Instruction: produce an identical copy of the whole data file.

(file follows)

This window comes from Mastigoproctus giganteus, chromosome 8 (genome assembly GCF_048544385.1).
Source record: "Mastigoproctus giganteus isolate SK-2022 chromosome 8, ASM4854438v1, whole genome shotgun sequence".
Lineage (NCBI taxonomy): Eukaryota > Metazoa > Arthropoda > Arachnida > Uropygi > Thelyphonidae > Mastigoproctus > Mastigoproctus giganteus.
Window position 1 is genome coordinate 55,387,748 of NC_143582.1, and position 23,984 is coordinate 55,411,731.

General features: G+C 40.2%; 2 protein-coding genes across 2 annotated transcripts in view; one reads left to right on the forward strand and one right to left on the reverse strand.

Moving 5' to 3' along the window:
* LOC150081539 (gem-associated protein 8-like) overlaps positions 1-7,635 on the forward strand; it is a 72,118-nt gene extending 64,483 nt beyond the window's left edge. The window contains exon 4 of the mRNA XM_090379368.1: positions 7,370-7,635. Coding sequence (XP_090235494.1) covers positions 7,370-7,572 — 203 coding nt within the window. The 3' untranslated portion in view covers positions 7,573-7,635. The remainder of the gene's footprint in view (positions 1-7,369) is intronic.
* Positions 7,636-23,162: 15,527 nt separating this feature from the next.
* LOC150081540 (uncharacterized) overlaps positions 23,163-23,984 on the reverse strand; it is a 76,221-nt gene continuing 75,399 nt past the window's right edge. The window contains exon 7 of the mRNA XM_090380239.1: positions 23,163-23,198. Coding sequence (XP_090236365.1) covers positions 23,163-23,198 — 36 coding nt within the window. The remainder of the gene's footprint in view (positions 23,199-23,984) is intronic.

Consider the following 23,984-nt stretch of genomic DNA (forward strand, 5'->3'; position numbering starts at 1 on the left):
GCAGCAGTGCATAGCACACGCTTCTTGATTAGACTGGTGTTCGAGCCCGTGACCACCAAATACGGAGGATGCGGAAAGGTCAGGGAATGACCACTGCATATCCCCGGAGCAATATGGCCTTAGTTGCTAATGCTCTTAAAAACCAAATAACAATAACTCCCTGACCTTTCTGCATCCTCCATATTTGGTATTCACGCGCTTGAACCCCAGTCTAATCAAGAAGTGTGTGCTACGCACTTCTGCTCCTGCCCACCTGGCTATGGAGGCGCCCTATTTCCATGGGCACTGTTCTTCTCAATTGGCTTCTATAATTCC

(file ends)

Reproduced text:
This window comes from Mastigoproctus giganteus, chromosome 8 (genome assembly GCF_048544385.1).
Source record: "Mastigoproctus giganteus isolate SK-2022 chromosome 8, ASM4854438v1, whole genome shotgun sequence".
Lineage (NCBI taxonomy): Eukaryota > Metazoa > Arthropoda > Arachnida > Uropygi > Thelyphonidae > Mastigoproctus > Mastigoproctus giganteus.
Window position 1 is genome coordinate 55,387,748 of NC_143582.1, and position 23,984 is coordinate 55,411,731.

General features: G+C 40.2%; 2 protein-coding genes across 2 annotated transcripts in view; one reads left to right on the forward strand and one right to left on the reverse strand.

Moving 5' to 3' along the window:
* LOC150081539 (gem-associated protein 8-like) overlaps positions 1-7,635 on the forward strand; it is a 72,118-nt gene extending 64,483 nt beyond the window's left edge. The window contains exon 4 of the mRNA XM_090379368.1: positions 7,370-7,635. Coding sequence (XP_090235494.1) covers positions 7,370-7,572 — 203 coding nt within the window. The 3' untranslated portion in view covers positions 7,573-7,635. The remainder of the gene's footprint in view (positions 1-7,369) is intronic.
* Positions 7,636-23,162: 15,527 nt separating this feature from the next.
* LOC150081540 (uncharacterized) overlaps positions 23,163-23,984 on the reverse strand; it is a 76,221-nt gene continuing 75,399 nt past the window's right edge. The window contains exon 7 of the mRNA XM_090380239.1: positions 23,163-23,198. Coding sequence (XP_090236365.1) covers positions 23,163-23,198 — 36 coding nt within the window. The remainder of the gene's footprint in view (positions 23,199-23,984) is intronic.

Consider the following 23,984-nt stretch of genomic DNA (forward strand, 5'->3'; position numbering starts at 1 on the left):
GCAGCAGTGCATAGCACACGCTTCTTGATTAGACTGGTGTTCGAGCCCGTGACCACCAAATACGGAGGATGCGGAAAGGTCAGGGAATGACCACTGCATATCCCCGGAGCAATATGGCCTTAGTTGCTAATGCTCTTAAAAACCAAATAACAATAACTCCCTGACCTTTCTGCATCCTCCATATTTGGTATTCACGCGCTTGAACCCCAGTCTAATCAAGAAGTGTGTGCTACGCACTTCTGCTCCTGCCCACCTGGCTATGGAGGCGCCCTATTTCCATGGGCACTGTTCTTCTCAATTGGCTTCTATAATTCC